Where nature and authentic nurturing meet.

“The whole modern world has divided itself into conservatives and progressives. The business of progressives is to go on making mistakes. The business of conservatives is to prevent the mistakes from being corrected.” - G.K. Chesterton

Sunday, March 20, 2011

Specifically Catholic - a call to charity among the non-contracepting

Many people have claimed to me that the Catholic Church teaches that Catholic married couples can only avoid pregnancy for "grave reason."  

The Church does not teach that “grave reasons” are needed before using NFP to avoid pregnancy.   That is a mistranslation, however commonly repeated it may be.  And it is a line spouted over and over again.   

Humanae Vitae is the most authoritative and arguably most important statement of the Magisterium about this.  In the official Latin it cites seriis causis (“serious causes” or “serious reasons”) as necessary for the intent of a married couple to avoid conception to be licit.  That is, a couple needs something more than a trivial or selfish reason to avoid pregnancy.  This reason does not have to rise to the level of super-serious or life-threatening, which is what most English-speaking people imagine when they hear the word "grave."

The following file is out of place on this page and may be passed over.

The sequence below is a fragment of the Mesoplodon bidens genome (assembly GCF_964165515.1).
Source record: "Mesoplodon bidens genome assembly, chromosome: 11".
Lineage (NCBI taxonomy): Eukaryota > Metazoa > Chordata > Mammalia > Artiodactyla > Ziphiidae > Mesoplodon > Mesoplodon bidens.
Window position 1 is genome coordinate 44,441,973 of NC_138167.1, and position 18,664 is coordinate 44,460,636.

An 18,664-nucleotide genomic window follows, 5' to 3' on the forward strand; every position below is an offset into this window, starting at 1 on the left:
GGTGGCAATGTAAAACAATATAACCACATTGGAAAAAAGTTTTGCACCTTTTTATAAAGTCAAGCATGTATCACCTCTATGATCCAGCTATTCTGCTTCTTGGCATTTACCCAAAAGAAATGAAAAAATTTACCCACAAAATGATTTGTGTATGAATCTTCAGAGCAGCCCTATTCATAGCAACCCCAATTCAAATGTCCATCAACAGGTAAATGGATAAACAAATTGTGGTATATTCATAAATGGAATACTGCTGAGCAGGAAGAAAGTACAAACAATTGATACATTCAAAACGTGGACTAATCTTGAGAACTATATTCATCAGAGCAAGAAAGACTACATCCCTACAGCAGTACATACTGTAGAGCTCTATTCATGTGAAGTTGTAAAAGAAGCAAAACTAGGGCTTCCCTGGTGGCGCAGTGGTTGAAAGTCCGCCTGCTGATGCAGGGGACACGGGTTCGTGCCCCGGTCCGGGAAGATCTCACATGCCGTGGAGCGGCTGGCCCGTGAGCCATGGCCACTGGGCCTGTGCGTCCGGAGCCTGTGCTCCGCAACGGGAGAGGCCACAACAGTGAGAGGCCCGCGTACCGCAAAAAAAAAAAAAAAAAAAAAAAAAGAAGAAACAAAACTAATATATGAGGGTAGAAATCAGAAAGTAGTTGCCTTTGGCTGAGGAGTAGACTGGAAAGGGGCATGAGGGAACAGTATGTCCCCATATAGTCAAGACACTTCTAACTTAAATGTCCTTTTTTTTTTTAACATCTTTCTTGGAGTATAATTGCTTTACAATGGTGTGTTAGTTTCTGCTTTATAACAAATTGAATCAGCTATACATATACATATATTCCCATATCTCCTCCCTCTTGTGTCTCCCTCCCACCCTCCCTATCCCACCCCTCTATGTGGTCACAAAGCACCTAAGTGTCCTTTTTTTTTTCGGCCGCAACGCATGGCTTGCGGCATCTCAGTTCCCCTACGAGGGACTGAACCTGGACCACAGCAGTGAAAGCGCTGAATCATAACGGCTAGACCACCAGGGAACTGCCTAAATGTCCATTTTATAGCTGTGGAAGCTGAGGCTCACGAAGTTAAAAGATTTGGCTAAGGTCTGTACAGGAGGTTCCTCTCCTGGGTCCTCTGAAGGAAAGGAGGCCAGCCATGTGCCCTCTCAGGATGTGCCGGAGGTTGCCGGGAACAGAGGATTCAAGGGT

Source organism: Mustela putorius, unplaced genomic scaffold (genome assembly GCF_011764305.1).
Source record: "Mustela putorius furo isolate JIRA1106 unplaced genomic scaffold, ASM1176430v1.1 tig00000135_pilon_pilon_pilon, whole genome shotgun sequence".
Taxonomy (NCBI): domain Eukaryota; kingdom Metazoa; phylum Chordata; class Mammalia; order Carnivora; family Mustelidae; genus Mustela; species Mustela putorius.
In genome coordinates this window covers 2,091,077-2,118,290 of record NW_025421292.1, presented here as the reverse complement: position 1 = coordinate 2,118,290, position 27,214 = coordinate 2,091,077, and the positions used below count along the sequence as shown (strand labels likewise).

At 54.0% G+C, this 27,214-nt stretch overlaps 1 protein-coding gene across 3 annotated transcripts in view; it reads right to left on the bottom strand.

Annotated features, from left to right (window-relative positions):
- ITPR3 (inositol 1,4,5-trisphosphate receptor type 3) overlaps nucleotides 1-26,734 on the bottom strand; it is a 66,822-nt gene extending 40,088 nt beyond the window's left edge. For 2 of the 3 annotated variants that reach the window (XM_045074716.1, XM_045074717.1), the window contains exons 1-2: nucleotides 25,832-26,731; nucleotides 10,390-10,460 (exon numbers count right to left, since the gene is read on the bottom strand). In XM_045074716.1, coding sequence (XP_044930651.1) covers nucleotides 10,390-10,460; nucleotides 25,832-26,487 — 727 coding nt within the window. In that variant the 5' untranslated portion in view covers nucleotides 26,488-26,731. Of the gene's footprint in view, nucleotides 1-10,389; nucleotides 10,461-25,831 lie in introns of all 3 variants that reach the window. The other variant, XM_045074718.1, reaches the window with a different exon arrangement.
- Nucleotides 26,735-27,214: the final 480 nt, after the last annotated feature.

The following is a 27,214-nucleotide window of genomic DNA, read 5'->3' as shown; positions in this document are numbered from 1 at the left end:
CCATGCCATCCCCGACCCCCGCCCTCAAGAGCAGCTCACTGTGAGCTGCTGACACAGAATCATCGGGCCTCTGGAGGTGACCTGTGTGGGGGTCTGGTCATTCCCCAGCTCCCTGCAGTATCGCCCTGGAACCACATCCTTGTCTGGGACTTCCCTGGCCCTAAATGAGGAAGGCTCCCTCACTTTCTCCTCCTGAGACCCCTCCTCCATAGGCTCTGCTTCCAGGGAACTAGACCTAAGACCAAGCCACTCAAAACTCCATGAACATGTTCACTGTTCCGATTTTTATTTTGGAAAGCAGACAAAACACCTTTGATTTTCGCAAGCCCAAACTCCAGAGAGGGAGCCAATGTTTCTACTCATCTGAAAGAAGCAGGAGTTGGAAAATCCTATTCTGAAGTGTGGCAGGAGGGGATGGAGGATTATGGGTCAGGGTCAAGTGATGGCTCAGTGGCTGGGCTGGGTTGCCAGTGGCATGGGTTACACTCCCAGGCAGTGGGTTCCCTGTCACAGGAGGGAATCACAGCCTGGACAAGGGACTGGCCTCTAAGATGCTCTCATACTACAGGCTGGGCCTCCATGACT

In addition to Humanae Vitae, there is also Pius XII’s October 29, 1951 address to Italian Catholic midwives.  The most relevant paragraph – in the original Italian – first mentions serios motivos – “serious motives.”  The text does also, at the end of the preceding paragraph and later in the relevant one, mention "grave motivo" and "graves razones."  The translation of the Italian grave(s) as “grave” is more excusable than the translation of the Latin seriis or the Italian serios as “grave.”  However, it is still a mistranslation.  The Italian grave (and the Latin gravis) essentially mean “heavy” or “weighty” – as opposed to “light” or “trivial”.   In other words – “serious.”  Furthermore, it is fairly clear from the wording of the paragraph that Pius is using graves as a synonym for serios – i.e., “serious.” In addition, one has to read that address in the context of his November 11, 1951 address to the Congress of the Family Front and of the Association of Large Families.  There he says that the moral limits surrounding the avoiding of pregnancy by natural means are “truly very wide."  Thus, they would encompass all those reasons that would be called “serious” – not merely a small subset of such super-serious reasons that would in English be called “grave.”